Finally, creating a mind map increases participants’ attention because teams can choose to disclose certain parts of an overall map progressively as they pursue their journey of discovery. Depending on the problem you’re solving, having to focus on the entire picture, all at once, can be overwhelming. We’ve maintained participants’ attention by not showing them everything at once and, instead, introducing concepts in sections or chunks as we advance through a topic or series of topics.

Guided Ideation

Another benefit of progressively disclosing the topics in a mind map is that it supports guided ideation, which can also be useful in understanding an existing mind map. Guided ideation lets you order or even reorder a mind map’s content, then progressively disclose the ideas you generated to give participants the benefit of focus. A team can complete an ideation session after introducing and discussing each idea in turn. Focusing on too many topics or ideas at once can be overwhelming to participants. As Jon pointed out in his UXmatters column, “Building Narrative into Your User Interface, Part 1,“ imposing sequence gives people a clearer sense of order as you guide them through a task-based workflow. In addition to fostering participants’ focus, guided ideation is another way of reducing cognitive load and building momentum into an activity.

People feel satisfied when they can declare victory after they’ve completed smaller, more attainable tasks rather than having to complete everything at once. Similarly, the agile-development methodology favors getting smaller feature sets to a shippable state rather than an entire application. Why shouldn’t the same methodology apply to our approaches to ideation?

How Do You Start Creating a Mind Map?

As you’ve probably noticed, mind maps can scale broadly to any number of practical applications. So where should you begin? The first step is just like drawing by simply starting with the first idea you think of regarding a subject you’d like to explore. You can express your idea through text, shapes, colors, lines, arrows, images, or any combination of things that comes to mind. It’s okay to act on impulse, and you should resist the urge to filter or edit your initial thoughts. Next, add more ideas. As you progress, ask yourself whether you see patterns or connections between the ideas. Circle these patterns, draw lines to represent the connections you discover, then repeat.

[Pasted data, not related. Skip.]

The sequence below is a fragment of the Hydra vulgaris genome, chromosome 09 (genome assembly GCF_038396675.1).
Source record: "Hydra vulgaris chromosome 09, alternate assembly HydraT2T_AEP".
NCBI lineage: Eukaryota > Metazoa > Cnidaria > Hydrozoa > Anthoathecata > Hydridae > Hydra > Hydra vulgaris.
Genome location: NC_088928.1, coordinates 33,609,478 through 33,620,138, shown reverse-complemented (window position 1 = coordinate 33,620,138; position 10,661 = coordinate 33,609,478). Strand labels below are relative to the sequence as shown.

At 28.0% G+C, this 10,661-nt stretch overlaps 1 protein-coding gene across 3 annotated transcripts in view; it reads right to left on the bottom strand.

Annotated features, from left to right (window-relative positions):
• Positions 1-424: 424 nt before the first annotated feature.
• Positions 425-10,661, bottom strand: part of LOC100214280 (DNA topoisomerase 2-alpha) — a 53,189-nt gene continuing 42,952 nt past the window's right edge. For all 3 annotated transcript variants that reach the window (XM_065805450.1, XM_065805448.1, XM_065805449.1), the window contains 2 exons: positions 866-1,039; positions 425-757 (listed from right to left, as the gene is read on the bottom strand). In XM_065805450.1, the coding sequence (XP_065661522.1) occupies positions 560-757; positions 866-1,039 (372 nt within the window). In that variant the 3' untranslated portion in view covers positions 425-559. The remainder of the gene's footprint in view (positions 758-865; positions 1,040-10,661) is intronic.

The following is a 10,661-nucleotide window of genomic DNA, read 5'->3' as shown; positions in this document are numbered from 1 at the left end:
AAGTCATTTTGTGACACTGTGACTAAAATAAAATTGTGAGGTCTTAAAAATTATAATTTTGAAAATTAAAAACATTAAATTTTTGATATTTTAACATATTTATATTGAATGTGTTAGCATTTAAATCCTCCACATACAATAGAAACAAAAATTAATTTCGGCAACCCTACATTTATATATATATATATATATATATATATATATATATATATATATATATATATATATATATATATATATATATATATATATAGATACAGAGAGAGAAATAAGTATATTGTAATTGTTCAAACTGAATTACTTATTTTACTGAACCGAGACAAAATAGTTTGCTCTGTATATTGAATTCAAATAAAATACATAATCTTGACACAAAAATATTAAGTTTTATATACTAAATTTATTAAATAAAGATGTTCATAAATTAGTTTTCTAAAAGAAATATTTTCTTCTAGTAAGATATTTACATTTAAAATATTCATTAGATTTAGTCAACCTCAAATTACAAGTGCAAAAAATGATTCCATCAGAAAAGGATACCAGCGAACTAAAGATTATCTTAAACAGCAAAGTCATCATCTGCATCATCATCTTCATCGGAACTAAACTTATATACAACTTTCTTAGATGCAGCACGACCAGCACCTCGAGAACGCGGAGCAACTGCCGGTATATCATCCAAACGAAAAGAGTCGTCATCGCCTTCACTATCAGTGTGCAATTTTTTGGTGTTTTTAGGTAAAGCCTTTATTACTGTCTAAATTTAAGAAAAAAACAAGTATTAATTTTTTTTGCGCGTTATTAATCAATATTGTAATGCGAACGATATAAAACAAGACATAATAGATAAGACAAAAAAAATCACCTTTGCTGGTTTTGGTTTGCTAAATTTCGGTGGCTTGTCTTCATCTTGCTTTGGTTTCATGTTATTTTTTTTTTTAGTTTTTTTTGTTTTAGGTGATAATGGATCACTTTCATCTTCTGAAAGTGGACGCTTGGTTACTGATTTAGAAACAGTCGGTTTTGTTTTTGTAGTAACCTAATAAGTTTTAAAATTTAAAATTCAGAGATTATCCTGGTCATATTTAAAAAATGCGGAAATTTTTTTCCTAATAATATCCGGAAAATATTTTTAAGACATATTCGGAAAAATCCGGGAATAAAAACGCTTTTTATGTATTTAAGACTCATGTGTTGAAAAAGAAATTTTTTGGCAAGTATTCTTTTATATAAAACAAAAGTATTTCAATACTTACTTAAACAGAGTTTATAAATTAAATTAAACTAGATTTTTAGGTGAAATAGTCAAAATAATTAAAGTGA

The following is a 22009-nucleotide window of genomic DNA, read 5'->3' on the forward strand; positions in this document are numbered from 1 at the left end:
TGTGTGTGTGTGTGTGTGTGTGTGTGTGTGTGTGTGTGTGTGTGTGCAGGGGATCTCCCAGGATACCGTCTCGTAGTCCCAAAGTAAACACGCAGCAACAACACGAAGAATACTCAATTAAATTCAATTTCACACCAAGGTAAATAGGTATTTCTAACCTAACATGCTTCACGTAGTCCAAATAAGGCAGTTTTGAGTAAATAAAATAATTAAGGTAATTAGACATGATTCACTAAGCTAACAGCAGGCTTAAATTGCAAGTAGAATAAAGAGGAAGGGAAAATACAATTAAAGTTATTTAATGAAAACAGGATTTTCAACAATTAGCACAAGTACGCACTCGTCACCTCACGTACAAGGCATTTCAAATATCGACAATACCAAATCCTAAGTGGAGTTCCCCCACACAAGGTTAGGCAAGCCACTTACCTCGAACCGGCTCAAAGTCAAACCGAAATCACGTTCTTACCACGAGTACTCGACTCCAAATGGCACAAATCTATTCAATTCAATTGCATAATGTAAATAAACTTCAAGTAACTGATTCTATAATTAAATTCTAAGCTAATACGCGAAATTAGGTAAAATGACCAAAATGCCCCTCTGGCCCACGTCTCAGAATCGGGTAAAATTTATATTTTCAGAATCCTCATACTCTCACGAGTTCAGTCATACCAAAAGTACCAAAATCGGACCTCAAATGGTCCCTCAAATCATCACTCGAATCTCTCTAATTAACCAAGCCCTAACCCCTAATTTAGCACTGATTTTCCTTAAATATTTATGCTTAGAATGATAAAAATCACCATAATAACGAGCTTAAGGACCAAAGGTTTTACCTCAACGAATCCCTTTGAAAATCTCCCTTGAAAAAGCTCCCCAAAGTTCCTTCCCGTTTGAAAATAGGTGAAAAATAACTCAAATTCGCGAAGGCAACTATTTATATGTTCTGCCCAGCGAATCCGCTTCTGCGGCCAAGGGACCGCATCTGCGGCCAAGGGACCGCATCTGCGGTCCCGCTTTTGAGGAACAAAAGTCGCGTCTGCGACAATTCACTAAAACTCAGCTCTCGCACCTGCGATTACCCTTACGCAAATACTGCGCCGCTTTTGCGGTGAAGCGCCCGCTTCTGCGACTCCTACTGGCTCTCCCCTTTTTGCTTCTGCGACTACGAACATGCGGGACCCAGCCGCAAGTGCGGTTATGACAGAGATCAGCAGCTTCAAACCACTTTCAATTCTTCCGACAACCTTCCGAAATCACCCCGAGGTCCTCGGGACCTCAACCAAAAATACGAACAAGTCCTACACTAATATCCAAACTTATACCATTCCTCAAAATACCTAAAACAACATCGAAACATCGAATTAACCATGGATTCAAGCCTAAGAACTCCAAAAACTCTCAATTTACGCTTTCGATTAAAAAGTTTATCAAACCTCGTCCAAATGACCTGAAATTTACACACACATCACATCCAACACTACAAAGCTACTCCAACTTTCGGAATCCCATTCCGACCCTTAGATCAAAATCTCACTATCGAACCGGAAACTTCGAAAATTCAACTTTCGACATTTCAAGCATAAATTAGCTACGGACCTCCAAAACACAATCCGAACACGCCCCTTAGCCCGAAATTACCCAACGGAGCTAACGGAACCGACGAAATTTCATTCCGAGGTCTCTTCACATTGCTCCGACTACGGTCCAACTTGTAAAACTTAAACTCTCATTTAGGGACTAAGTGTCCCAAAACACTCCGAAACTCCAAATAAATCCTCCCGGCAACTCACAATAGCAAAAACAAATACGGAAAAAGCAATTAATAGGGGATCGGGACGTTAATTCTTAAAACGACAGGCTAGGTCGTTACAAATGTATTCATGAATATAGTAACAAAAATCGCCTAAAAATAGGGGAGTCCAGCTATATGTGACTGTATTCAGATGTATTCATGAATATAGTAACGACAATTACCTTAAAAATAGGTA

Another important aspect of successfully getting started with a mind map involves people. As UX design professionals, we typically consider the user persona for whom we’re designing, first and foremost, taking into account their goals, contexts, and use cases—all of which should inform the initial ideas that we capture, whether digitally or physically. The same mindset should apply when you start a mind map. While we cannot go into every persona, define every use case, or cover every context, we’ll provide the following examples, which might be applicable to the type of work you’re doing:

  • page- and feature-mapping with developers
  • feature brainstorming with key stakeholders
  • aligning product teams on the overall product vision